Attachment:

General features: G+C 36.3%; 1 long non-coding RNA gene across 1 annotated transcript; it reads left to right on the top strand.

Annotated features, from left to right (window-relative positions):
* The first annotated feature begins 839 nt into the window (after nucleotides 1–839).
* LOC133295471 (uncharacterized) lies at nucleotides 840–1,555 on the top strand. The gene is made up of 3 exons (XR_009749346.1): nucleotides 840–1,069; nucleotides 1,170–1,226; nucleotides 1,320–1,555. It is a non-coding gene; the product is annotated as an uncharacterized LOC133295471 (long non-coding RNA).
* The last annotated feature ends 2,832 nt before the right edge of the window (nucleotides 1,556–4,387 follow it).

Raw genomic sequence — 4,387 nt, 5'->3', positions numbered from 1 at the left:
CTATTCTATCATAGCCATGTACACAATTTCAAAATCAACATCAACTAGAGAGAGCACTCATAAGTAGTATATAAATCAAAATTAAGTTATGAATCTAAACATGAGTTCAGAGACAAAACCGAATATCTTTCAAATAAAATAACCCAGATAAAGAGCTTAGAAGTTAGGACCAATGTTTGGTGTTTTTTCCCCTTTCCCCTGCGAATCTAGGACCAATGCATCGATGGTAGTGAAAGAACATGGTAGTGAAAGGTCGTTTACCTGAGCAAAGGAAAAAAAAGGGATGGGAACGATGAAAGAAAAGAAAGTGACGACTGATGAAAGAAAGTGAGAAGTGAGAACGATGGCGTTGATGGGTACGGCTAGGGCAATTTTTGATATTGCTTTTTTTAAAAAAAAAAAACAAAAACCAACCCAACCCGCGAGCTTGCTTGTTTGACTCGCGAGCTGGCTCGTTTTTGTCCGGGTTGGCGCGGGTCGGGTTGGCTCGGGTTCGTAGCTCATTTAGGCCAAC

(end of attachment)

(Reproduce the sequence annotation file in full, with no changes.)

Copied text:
General features: G+C 36.3%; 1 long non-coding RNA gene across 1 annotated transcript; it reads left to right on the top strand.

Annotated features, from left to right (window-relative positions):
* The first annotated feature begins 839 nt into the window (after nucleotides 1–839).
* LOC133295471 (uncharacterized) lies at nucleotides 840–1,555 on the top strand. The gene is made up of 3 exons (XR_009749346.1): nucleotides 840–1,069; nucleotides 1,170–1,226; nucleotides 1,320–1,555. It is a non-coding gene; the product is annotated as an uncharacterized LOC133295471 (long non-coding RNA).
* The last annotated feature ends 2,832 nt before the right edge of the window (nucleotides 1,556–4,387 follow it).

Raw genomic sequence — 4,387 nt, 5'->3', positions numbered from 1 at the left:
CTATTCTATCATAGCCATGTACACAATTTCAAAATCAACATCAACTAGAGAGAGCACTCATAAGTAGTATATAAATCAAAATTAAGTTATGAATCTAAACATGAGTTCAGAGACAAAACCGAATATCTTTCAAATAAAATAACCCAGATAAAGAGCTTAGAAGTTAGGACCAATGTTTGGTGTTTTTTCCCCTTTCCCCTGCGAATCTAGGACCAATGCATCGATGGTAGTGAAAGAACATGGTAGTGAAAGGTCGTTTACCTGAGCAAAGGAAAAAAAAGGGATGGGAACGATGAAAGAAAAGAAAGTGACGACTGATGAAAGAAAGTGAGAAGTGAGAACGATGGCGTTGATGGGTACGGCTAGGGCAATTTTTGATATTGCTTTTTTTAAAAAAAAAAAACAAAAACCAACCCAACCCGCGAGCTTGCTTGTTTGACTCGCGAGCTGGCTCGTTTTTGTCCGGGTTGGCGCGGGTCGGGTTGGCTCGGGTTCGTAGCTCATTTAGGCCAAC